Art and CultureNews

ELEFSINA (ELEUSIS) – European Capital of Culture 2023

ELEFSINA, a town in the historic region of Attica, west of Athens, is one of the three European Capitals of Culture for 2023.

Elefsina, also known as Eleusis, has a rich archaeogological history stretching back many centuries covering both Ancient Greece and Roman times. In the 19th and 20th centuries, it develpoped into an industrial city.

In Ancient Greece, Eleusis was the site of the Eleusinian Mysteries, one of the most famous secret religious rites of ancient Greece. These were initiations held every year for the cult of Demeter and Persephone.

Elefsina is also the birthplace of the ancient Greek tragedian Aeschylus, who is often described as the father of Greek tragedy.
Aeschylus, who lived between the 6th and 5th centuries BC, is said to have written between 70 and 90 plays but only seven have surved until today.He developed the genre of Greek tragedy, adding more characters, scene decoration and made costumes more dramatic. His plays, written in verse, are stories about the gods or are set far away from Greeece, and are moral and religious.
Elefsina honours Aeschylus each year with the Aeschylia Festival, founded in 1975, at an open-air theatre at the seafront at a former soap factory.

The artistic programme  for 2023 is entitled “Mysteries of Transition”.

The opening ceremony took place last weekend (4th and 5th February). It was inspired by the history and the mythology of the city: the Processions and the link between the Upper World and the Underworld.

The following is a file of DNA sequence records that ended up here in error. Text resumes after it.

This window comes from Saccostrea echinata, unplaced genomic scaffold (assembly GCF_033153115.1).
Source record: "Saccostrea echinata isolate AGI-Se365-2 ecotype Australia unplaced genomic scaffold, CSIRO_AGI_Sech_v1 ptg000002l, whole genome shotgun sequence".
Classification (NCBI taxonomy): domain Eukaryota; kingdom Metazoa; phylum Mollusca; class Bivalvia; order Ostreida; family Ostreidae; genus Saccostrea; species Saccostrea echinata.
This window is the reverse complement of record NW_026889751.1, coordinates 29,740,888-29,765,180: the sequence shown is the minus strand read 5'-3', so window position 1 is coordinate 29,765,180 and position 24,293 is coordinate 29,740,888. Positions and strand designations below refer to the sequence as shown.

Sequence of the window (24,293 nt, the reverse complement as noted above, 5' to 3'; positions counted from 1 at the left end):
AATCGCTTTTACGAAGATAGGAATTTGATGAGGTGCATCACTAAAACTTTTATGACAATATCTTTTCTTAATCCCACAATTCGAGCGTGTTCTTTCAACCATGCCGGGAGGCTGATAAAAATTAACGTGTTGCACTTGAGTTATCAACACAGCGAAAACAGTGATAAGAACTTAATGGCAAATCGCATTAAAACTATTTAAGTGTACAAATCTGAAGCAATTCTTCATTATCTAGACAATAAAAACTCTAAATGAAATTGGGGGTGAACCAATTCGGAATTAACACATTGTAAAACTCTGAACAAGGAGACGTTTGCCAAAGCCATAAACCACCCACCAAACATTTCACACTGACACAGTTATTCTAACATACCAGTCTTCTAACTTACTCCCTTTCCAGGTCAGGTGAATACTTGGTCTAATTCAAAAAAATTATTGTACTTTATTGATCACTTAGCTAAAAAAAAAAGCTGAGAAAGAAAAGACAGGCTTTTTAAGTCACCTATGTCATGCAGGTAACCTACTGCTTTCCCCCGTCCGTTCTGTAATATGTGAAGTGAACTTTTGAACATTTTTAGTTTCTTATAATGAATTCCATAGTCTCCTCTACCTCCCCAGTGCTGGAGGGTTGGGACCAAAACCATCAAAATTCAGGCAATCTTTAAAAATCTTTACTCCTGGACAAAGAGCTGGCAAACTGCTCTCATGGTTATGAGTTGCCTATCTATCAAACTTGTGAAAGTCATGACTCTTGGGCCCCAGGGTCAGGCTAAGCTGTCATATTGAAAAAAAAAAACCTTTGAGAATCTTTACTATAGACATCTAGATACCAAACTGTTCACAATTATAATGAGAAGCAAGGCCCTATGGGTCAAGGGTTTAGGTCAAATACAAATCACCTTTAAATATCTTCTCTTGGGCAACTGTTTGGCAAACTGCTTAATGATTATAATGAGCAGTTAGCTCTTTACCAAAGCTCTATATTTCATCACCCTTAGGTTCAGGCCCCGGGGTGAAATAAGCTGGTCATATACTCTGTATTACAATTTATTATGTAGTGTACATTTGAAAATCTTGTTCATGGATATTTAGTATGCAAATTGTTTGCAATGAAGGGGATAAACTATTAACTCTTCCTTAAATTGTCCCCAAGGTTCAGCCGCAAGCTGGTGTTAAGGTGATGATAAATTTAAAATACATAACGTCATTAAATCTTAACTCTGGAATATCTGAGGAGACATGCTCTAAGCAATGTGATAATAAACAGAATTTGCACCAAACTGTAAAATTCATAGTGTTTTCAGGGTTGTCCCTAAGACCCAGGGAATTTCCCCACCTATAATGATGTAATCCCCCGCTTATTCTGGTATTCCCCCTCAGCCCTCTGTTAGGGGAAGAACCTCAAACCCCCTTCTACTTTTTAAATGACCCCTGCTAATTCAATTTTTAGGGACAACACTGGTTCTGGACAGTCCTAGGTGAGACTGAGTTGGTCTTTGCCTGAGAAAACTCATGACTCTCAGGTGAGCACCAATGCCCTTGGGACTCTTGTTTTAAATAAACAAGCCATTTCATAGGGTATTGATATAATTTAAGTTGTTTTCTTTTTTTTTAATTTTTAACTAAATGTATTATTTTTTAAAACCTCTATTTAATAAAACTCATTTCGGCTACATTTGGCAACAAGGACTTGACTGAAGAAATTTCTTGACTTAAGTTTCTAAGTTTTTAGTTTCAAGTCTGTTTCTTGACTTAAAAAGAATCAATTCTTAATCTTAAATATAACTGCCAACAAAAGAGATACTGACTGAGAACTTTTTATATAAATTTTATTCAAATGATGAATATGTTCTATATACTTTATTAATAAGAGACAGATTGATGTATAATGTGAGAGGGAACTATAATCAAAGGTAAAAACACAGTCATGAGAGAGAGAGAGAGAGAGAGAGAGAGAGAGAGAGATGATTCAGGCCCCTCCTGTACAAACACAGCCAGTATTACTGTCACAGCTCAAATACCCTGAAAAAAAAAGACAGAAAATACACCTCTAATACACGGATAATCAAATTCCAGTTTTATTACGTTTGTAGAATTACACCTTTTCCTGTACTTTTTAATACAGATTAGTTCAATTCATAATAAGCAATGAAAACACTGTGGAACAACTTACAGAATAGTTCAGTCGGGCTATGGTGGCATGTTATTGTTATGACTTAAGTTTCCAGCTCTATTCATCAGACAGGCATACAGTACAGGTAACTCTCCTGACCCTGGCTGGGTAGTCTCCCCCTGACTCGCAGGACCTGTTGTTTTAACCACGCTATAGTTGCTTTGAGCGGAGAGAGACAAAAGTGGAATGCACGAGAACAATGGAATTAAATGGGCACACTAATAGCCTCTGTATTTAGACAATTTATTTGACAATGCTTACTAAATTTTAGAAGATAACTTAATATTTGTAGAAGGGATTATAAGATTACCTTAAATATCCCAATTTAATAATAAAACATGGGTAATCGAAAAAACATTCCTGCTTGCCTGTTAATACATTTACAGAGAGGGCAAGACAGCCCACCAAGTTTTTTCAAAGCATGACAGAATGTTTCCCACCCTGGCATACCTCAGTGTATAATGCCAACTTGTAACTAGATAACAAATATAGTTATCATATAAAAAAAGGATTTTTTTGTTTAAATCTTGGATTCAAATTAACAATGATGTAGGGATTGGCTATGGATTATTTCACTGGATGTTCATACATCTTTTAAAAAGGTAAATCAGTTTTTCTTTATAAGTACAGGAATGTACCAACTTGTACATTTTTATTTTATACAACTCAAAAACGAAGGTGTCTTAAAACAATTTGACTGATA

Throughout the year 465 events are taking place, involving 130 projects.
The three main elements of the programme are
– people/society
–  environment 
– and labour. 

Environment will have a special focus as it is inextricably linked with the challenges Elefsina is facing  as an industrial city.

For the programme in detail click here.

Find more information here.

Sources: and


I'm Austrian living in Tavronitis, love nature, music, good books, sunsets, the sea, travelling, socializing and more. I came to Crete as a student in the early 70s, exploring the west and southwest of the island with friends by motorbike. When you are young everything is important and, there are lots of things to do...I did. Job, family,children, travelling the world. But I never lost my love for Crete for a minute. And seven years ago I ended up in this convenient corner of Crete, not only for holidays, but to stay and haven't regretted it for a minute.